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A life in vivid colors

January 10, 2014
by Shannon Brys, Associate Editor
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Candyce Scott

Growing up and living life in Oakland, Calif., those who knew Candyce Scott probably never suspected what was happening behind closed doors. The single mother had an 11-year career as a computer technician for a public transit agency, had her own house that she was making mortgage payments on, and was a crack cocaine addict.

As with any addiction, Scott says the drug became more of a problem than she ever imagined possible. Eventually, she got in trouble with the law for shoplifting and went to jail on multiple occasions. Thinking she could run away from the drug problem, Scott moved with her son, mother and brother to Portland, Ore., where she obtained a job in broadcasting. “It doesn’t matter where you are,” she says. “You will find the drugs if that is still a problem. And it was.”

While living in the Portland area, Scott again went to the county jail multiple times due to aspects of the addiction. The last time she was in jail (mostly stemming from possession charges) the judge told her she could either spend two years behind bars or go to rehab. Scott went to jail for four months and then began treatment at a Volunteers of America (VOA) program.

“Initially, I thought I was just going to go through the program and I would probably continue what I was doing when I got out, but while in treatment I learned a lot of valuable lessons and started to use them. And, I haven’t gone out since,” says Scott, 64.

Because of VOA and Self Management and Recovery Training (SMART), Scott says she was able to change her beliefs, stop pursing drugs and start a new chapter in her life.

A lucky break

At the end of the treatment program, clients were to choose one of three options: getting a job, going to school, or volunteering. Although she had never entertained the idea of going back to school, Scott agreed to a friend in treatment’s suggestion to attend an orientation at the local community college. While there, she was added to a lottery for a free first term of school and she was chosen. “I took it as a sign,” she says. “It turned out to be the perfect thing for me.”

At the age of 57, Scott began college for computer technology in order to upgrade skills that she had previously used in her career. However, she soon realized that her passion didn’t lie with technology, but rather with art (she was enrolled in a sculpture class as an elective credit). In her art class, the students made mobiles and Scott found her new love. She completed four years at the community college and continued on to Marylhurst University where she studied psychology, human behavior and art in the interdisciplinary program. She graduated this past December. 

“While in school in the art therapy program, I realized that I didn’t want to teach other people to do art for therapeutic reasons, but it was more that I want to affect people with my art,” she explains. Scott makes mobiles out of a special combination of ingredients that she pours into wire molds. They are colorful and fluid and give off the same feeling as “tropical fish without the water.”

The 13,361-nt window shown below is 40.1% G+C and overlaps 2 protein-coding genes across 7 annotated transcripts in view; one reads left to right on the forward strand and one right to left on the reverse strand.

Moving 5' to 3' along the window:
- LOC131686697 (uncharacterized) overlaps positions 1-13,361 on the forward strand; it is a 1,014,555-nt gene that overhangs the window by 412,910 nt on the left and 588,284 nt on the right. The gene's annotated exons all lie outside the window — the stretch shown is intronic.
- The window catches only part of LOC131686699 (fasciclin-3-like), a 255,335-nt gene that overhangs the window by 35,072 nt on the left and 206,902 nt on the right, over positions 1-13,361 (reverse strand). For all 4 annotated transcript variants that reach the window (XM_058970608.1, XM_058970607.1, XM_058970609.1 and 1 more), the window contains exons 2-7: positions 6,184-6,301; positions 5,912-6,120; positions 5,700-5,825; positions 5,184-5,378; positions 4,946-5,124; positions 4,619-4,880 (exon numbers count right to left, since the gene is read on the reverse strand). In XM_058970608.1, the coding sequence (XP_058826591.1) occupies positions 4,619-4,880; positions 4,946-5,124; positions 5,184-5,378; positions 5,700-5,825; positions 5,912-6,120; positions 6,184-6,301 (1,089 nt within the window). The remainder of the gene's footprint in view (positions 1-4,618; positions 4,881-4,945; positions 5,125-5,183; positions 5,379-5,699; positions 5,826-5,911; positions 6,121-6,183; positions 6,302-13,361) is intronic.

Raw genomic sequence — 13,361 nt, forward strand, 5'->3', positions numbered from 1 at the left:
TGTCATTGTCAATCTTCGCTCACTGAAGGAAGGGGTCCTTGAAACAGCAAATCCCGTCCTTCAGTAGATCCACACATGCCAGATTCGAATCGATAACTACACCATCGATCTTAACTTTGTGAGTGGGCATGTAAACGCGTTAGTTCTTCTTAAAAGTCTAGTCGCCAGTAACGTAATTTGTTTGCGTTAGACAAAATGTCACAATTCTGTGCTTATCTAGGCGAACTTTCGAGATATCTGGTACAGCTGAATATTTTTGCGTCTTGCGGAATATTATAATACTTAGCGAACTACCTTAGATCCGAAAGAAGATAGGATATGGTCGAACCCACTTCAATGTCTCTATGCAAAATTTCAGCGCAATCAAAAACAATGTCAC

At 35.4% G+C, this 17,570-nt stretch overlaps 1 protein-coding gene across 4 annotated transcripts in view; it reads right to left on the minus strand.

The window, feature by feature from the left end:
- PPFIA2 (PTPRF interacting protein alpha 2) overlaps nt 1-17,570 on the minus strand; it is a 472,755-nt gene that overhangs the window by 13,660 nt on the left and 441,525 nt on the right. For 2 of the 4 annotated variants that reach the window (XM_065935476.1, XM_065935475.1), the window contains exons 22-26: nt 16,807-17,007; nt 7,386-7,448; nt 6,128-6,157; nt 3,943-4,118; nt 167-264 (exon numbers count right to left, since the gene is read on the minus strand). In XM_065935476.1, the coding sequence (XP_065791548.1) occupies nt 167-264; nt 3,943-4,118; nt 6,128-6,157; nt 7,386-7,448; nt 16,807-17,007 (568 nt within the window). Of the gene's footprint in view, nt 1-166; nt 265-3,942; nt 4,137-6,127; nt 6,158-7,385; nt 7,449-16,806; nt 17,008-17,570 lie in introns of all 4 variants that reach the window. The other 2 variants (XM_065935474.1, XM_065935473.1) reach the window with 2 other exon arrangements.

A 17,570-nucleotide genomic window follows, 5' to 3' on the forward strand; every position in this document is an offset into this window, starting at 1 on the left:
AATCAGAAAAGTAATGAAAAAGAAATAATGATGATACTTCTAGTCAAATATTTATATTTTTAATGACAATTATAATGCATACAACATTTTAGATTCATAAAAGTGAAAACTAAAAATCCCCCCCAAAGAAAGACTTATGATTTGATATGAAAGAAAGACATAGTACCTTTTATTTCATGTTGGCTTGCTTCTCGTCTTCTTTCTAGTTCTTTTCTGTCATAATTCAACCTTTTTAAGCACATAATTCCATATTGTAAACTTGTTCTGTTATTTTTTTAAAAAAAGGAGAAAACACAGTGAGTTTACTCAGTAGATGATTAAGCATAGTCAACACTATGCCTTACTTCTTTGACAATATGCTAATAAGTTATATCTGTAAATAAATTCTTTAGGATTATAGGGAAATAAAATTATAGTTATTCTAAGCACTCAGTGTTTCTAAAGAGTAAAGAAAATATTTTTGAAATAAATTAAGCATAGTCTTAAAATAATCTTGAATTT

She says that her art pieces have the same soothing and calming properties as fish tanks in waiting rooms, and she is excited to share her joy with others. At a church art show, she was given her first order – to create a large mobile for the church’s three-story atrium. The mobile is 20 feet across, hangs down 13 feet, and includes 2,500 hand-made pieces.

Today Scott is one of eight artists being featured in the visual arts exhibition, MIND TO HAND: Art, Science and Creative Collision presented by The Geezer Gallery, in collaboration with Oregon Health and Science University Brain Institute (OHSU) and Oregon Museum of Science and Industry (OMSI). The exhibition highlights artworks that incorporate science as both an inventive vehicle for artistic expression, and as an agent for the positive impact on how people feel. 

Giving back

Besides her art, Scott volunteers as a facilitator for SMART meetings once a week at the Portland Community Campus and has been working part-time at the VoA for three years as a residential counselor. She says she helps the women cope as they come into the VOA program and are often unfamiliar with rehabilitation. “We deal with the county correctional department so all of our clients are court-ordered to be there,” she explains. Many of the women are young and some have mental problems.

In addition to speaking to women and helping with support groups, Scott will soon be teaching an art class at the facility. The current art teacher is retiring and has taught classes that teach the women how to quilt—Scott’s class will teach them how to make jewelry and mobiles.

Scott, wants to stress to the women she speaks with to be prepared for when new doors open. “Being involved with drugs, those possibilities don’t come up,” she says. A big reason for her being at the VOA is because she wants to inspire others with her story.

“Because if I can do this at this age—and these women that come into the program are so much younger—what can they do with their lives? There’s great life after recovery and you never know what’s around that corner,” Scott says. “Just be prepared to accept it.”

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